• n. A global technical and vocational training organization driven by Jewish values.

Example Sentences

  • "ORT was founded in St Petersburg, Tsarist Russia, in 1880 to provide employable skills for Russia’s impoverished Jews. The organization’s founding fathers were Nikolai Bakst, Baron Horace Gunzburg and Samuel Poliakov." (source)

Languages of Origin

  • Russian


  • Общество Ремесленного tруда obshchestvo remeslenava truda 'Association for the Promotion of Skilled Trades'

    • Who Uses This

      • Jews: Jews of diverse religious backgrounds and organizational involvements
      • Organizations: People involved in a professional or volunteer capacity with Jewish nonprofit organizations


      • North America


      • The JPS Dictionary of Jewish Words, by Joyce Eisenberg and Ellen Scolnic, (Philadelphia, 2001).

      Alternative Spellings

      World ORT Union, Organisation for Rehabilitation through Training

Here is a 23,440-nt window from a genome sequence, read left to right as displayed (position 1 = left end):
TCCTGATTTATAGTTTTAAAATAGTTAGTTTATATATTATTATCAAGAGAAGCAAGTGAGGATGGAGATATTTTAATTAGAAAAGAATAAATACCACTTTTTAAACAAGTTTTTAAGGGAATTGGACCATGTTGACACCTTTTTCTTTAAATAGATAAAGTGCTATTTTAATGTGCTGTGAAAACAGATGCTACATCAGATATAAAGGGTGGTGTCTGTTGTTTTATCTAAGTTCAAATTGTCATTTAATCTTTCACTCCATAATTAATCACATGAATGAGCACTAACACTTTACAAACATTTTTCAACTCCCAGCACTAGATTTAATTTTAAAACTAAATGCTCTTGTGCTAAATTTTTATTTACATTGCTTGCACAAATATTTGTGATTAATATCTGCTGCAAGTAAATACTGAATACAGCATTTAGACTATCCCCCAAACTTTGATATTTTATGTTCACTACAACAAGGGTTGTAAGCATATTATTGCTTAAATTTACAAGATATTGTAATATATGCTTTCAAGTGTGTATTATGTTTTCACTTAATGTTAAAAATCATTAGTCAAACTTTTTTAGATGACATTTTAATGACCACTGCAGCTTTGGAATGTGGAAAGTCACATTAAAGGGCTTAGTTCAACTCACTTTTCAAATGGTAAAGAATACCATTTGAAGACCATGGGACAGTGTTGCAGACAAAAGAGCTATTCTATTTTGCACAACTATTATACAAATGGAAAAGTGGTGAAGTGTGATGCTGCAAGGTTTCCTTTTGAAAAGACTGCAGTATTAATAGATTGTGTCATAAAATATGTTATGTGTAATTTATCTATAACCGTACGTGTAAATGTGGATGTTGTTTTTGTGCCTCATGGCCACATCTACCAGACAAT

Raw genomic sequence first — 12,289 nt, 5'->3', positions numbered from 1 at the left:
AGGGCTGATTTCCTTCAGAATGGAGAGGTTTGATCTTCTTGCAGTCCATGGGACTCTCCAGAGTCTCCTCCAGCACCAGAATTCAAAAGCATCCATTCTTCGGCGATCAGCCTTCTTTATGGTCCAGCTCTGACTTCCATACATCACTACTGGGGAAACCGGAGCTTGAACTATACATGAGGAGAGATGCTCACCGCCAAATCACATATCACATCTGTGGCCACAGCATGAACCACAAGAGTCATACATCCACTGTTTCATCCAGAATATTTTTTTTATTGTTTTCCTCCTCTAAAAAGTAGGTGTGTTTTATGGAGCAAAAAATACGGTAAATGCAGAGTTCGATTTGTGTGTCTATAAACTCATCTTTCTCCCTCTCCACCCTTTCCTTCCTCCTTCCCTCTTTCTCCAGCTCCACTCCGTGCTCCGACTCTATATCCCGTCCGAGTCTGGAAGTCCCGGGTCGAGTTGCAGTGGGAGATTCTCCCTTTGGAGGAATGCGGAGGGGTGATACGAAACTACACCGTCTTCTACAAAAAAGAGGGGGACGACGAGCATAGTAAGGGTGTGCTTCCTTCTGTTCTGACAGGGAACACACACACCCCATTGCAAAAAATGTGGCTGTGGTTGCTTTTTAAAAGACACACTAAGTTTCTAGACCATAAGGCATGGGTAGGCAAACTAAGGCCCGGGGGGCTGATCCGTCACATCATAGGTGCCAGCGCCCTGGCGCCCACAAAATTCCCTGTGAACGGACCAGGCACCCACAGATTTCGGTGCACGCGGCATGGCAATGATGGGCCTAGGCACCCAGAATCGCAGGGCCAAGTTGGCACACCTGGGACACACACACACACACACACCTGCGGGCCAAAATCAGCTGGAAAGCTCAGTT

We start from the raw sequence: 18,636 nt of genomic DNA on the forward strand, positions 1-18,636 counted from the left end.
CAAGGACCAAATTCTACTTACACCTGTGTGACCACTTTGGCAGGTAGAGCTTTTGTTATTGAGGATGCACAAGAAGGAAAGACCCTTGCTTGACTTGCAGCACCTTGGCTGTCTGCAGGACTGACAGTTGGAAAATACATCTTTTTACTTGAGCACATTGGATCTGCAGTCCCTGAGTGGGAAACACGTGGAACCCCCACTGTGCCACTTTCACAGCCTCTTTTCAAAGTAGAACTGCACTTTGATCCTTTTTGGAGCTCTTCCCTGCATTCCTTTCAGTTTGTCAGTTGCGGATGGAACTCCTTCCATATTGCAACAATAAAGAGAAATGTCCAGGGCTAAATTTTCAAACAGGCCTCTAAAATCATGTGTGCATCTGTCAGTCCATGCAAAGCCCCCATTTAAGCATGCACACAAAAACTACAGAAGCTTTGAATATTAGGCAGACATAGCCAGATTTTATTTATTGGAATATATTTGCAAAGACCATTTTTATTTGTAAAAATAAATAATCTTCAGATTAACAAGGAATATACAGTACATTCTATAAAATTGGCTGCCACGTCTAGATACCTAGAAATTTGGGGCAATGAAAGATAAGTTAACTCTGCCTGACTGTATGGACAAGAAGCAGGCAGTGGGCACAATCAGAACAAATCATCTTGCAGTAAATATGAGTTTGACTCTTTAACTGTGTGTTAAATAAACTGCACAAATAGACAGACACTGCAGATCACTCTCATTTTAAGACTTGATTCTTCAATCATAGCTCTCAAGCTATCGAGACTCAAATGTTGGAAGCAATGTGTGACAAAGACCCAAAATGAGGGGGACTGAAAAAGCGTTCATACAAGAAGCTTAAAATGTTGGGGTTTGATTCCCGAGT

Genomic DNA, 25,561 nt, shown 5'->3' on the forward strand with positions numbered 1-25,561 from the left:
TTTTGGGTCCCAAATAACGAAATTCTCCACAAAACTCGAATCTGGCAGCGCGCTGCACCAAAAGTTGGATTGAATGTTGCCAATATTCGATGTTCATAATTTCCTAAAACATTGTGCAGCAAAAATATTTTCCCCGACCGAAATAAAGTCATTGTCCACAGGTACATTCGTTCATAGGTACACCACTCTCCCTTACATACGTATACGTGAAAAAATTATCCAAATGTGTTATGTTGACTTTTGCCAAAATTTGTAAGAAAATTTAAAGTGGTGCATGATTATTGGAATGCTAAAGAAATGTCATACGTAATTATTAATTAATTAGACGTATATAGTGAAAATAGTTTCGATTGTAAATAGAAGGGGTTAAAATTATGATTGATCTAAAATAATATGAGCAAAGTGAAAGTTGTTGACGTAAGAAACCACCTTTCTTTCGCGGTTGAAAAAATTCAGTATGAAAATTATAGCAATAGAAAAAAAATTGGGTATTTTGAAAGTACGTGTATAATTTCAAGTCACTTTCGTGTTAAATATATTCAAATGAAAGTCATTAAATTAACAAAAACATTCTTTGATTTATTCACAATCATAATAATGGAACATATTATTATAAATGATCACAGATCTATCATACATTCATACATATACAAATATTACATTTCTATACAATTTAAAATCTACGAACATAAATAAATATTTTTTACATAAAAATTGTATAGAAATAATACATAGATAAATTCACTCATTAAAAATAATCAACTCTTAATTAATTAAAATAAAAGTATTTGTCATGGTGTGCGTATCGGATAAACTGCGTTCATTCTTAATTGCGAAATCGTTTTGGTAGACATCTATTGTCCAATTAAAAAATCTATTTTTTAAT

• "With operations in more than 50 countries, ORT builds schools and trains students in a variety of skills. The organization pays special attention to immigrants who need to learn both language and retraining skills when they emigrate to the State of Israel or the United States. Founded in Czarist Russia in 1880 to provide skills in trades and agriculture, ORT was the acronym for the organization’s Russian name. An English name—the Organization for Rehabilitation and Training—has been bestowed retroactively. Its official title is the World ORT Union. In the United States, fund-raising is done by chapters of Women’s American ORT." (JPS)

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